Because in previous studies we identified protegrins as the principal stable antimicrobial substances secreted by porcine neutrophils,16 the antibacterial potency of wound fluid was determined relative to the activity of synthetic protegrins. To identify the antimicrobial components, the composition and activity of wound fluid generated from chambers injected with HBSS and solvent only (n = 4) was evaluated using AU-PAGE, gel-overlay antibacterial assay, and Western blot with a mAb to protegrins. Wound fluid was extracted and subjected to AU-PAGE, in which proteins and peptides were separated based on their positive-charge density. Distinct bands near the dye front of the AU-gel were identified as protegrins: They migrated similarly to the synthetic PG-1 (Figure1A, lane S), reacted in a Western blot with mAb anti-PG (Figure 1B, lane S), and were shown to have antibacterial activity in a gel-overlay assay against E coli(Figure 1C, lane S) and S epidermidis (not shown). As judged by the overlay assay, protegrins were the predominant antibacterial components in porcine skin wound fluid. Moreover, under these conditions (10 mM NaP/100 mM NaCl) there was no evidence of direct antimicrobial activity of neutrophil elastase.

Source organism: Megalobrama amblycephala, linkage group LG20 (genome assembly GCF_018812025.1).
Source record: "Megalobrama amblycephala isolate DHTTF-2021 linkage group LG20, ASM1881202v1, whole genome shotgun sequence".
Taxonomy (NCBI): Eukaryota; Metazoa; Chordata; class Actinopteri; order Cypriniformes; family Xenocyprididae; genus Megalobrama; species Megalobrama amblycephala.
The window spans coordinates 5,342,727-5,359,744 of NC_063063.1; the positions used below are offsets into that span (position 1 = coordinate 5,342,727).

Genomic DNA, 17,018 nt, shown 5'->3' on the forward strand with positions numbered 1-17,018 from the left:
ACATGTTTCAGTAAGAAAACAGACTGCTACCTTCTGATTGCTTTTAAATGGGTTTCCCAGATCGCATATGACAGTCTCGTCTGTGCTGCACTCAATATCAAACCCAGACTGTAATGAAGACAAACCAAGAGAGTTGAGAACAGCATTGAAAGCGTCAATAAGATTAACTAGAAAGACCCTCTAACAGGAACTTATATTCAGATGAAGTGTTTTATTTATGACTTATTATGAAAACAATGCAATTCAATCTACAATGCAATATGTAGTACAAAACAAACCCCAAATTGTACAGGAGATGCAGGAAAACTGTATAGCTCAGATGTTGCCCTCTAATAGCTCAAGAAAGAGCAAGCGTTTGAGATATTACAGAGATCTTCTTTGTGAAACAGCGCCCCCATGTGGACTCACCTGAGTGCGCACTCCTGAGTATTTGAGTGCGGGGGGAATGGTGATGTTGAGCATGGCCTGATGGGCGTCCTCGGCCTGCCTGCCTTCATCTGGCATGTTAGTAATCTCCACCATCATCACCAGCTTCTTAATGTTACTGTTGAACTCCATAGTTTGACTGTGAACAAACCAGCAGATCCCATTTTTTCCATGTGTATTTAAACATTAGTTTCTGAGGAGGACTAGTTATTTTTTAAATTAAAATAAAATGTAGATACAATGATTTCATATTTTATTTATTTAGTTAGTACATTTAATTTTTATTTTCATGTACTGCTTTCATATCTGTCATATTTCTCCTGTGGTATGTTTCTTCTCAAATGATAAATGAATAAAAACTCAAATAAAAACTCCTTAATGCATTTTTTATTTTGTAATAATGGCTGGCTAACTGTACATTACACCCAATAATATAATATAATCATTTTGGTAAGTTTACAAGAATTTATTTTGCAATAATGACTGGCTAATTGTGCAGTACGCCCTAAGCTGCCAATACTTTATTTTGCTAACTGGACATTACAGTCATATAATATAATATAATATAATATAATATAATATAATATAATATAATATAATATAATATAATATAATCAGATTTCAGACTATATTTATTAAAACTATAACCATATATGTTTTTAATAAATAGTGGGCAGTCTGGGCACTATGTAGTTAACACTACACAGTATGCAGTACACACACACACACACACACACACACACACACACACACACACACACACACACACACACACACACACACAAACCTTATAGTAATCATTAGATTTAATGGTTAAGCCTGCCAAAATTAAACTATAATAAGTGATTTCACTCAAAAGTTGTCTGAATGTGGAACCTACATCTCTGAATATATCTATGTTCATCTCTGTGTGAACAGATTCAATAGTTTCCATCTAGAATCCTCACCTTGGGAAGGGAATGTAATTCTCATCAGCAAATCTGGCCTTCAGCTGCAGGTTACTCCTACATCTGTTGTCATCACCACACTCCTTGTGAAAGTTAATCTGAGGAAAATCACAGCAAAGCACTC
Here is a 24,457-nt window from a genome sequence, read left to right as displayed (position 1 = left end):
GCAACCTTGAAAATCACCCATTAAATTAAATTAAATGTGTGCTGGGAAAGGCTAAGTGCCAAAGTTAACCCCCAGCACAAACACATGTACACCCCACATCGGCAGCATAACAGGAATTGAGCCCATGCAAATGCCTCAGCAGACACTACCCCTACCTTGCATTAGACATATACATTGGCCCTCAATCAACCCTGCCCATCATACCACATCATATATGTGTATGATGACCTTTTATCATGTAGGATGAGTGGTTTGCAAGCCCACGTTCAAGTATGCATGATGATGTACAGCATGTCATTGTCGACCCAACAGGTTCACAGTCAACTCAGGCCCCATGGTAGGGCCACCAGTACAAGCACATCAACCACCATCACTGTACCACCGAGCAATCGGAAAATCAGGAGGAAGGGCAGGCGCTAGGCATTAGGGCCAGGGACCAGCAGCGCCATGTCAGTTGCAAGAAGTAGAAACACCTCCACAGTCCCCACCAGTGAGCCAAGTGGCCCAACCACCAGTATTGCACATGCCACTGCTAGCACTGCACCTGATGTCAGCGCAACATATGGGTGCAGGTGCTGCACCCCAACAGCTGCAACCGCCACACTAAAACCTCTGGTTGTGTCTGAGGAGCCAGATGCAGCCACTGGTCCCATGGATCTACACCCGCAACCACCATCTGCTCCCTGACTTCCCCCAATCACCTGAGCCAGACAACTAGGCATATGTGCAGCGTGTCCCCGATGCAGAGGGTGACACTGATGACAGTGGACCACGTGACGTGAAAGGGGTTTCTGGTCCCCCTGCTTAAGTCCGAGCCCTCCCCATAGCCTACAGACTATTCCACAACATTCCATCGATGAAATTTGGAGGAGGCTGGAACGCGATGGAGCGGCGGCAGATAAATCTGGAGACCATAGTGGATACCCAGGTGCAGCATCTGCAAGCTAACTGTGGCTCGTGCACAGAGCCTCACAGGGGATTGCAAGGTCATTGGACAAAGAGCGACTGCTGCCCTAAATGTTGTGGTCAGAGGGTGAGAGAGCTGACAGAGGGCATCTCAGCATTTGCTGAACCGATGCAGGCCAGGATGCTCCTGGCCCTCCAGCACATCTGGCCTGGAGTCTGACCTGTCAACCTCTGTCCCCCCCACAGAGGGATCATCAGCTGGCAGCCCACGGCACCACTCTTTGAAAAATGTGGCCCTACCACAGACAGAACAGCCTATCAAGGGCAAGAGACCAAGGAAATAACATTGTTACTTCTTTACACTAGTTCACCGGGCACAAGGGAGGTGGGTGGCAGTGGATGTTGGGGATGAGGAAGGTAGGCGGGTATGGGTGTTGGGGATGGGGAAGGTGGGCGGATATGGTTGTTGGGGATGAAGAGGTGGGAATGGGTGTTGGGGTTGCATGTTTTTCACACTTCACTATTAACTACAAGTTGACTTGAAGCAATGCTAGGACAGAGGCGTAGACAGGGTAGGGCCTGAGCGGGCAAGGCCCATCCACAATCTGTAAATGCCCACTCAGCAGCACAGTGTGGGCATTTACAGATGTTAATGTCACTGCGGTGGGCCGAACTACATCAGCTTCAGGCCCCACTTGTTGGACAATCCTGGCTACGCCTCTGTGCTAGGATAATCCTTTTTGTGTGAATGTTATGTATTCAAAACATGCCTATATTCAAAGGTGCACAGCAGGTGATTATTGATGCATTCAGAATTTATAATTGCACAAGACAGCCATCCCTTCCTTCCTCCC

Fig. 1.

The effect of protease inhibitors on the production of antibacterial protegrins in wound fluid.

Wound fluids (100 μL) induced by HBSS with solvent only (S), with 0.25 mM N-methoxysuccinyl-AAPV chloromethyl ketone (NEI), or with 0.25 mM ZGLF chloromethyl ketone (CGI) were analyzed by (A) Coomassie-stained AU-PAGE, (B) Western blot with anti-PG mAb, and (C)E coli gel overlay. We used 1 μg PG-1 as a standard. We also used 1 μg proprotegrin (pPG) as a control in the Western blot (panel B, arrow).

Fig. 1.

The effect of protease inhibitors on the production of antibacterial protegrins in wound fluid.

Wound fluids (100 μL) induced by HBSS with solvent only (S), with 0.25 mM N-methoxysuccinyl-AAPV chloromethyl ketone (NEI), or with 0.25 mM ZGLF chloromethyl ketone (CGI) were analyzed by (A) Coomassie-stained AU-PAGE, (B) Western blot with anti-PG mAb, and (C)E coli gel overlay. We used 1 μg PG-1 as a standard. We also used 1 μg proprotegrin (pPG) as a control in the Western blot (panel B, arrow).

Close modal

Elastase inhibition blocks the activation of proprotegrin in vivo